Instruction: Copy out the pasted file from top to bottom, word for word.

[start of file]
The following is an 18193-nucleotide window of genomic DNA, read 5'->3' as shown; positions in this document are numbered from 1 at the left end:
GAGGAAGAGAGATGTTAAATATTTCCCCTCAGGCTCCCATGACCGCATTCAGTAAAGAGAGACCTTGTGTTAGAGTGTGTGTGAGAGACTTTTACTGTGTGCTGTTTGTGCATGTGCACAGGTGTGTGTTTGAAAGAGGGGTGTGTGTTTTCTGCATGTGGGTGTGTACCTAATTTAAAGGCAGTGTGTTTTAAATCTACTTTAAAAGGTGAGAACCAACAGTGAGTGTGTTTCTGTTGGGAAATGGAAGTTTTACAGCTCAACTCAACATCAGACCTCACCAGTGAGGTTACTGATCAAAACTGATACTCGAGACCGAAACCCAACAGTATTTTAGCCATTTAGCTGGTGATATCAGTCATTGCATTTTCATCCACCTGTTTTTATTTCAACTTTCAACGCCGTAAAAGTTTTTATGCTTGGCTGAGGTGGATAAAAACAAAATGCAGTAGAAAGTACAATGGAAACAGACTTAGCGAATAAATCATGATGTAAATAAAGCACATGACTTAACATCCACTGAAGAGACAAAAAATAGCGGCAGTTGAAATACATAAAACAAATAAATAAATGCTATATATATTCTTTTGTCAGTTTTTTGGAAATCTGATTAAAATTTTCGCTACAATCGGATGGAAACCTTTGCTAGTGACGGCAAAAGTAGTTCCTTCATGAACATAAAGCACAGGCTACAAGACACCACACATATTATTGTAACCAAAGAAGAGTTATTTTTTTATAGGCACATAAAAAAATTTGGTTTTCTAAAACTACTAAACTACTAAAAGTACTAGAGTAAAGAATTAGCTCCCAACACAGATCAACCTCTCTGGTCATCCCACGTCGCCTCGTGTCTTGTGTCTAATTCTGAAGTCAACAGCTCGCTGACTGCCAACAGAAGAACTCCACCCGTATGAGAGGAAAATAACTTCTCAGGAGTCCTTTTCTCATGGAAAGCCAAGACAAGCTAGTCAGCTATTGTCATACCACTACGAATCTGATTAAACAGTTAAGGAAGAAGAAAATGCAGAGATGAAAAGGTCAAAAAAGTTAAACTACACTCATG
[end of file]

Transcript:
The following is an 18193-nucleotide window of genomic DNA, read 5'->3' as shown; positions in this document are numbered from 1 at the left end:
GAGGAAGAGAGATGTTAAATATTTCCCCTCAGGCTCCCATGACCGCATTCAGTAAAGAGAGACCTTGTGTTAGAGTGTGTGTGAGAGACTTTTACTGTGTGCTGTTTGTGCATGTGCACAGGTGTGTGTTTGAAAGAGGGGTGTGTGTTTTCTGCATGTGGGTGTGTACCTAATTTAAAGGCAGTGTGTTTTAAATCTACTTTAAAAGGTGAGAACCAACAGTGAGTGTGTTTCTGTTGGGAAATGGAAGTTTTACAGCTCAACTCAACATCAGACCTCACCAGTGAGGTTACTGATCAAAACTGATACTCGAGACCGAAACCCAACAGTATTTTAGCCATTTAGCTGGTGATATCAGTCATTGCATTTTCATCCACCTGTTTTTATTTCAACTTTCAACGCCGTAAAAGTTTTTATGCTTGGCTGAGGTGGATAAAAACAAAATGCAGTAGAAAGTACAATGGAAACAGACTTAGCGAATAAATCATGATGTAAATAAAGCACATGACTTAACATCCACTGAAGAGACAAAAAATAGCGGCAGTTGAAATACATAAAACAAATAAATAAATGCTATATATATTCTTTTGTCAGTTTTTTGGAAATCTGATTAAAATTTTCGCTACAATCGGATGGAAACCTTTGCTAGTGACGGCAAAAGTAGTTCCTTCATGAACATAAAGCACAGGCTACAAGACACCACACATATTATTGTAACCAAAGAAGAGTTATTTTTTTATAGGCACATAAAAAAATTTGGTTTTCTAAAACTACTAAACTACTAAAAGTACTAGAGTAAAGAATTAGCTCCCAACACAGATCAACCTCTCTGGTCATCCCACGTCGCCTCGTGTCTTGTGTCTAATTCTGAAGTCAACAGCTCGCTGACTGCCAACAGAAGAACTCCACCCGTATGAGAGGAAAATAACTTCTCAGGAGTCCTTTTCTCATGGAAAGCCAAGACAAGCTAGTCAGCTATTGTCATACCACTACGAATCTGATTAAACAGTTAAGGAAGAAGAAAATGCAGAGATGAAAAGGTCAAAAAAGTTAAACTACACTCATG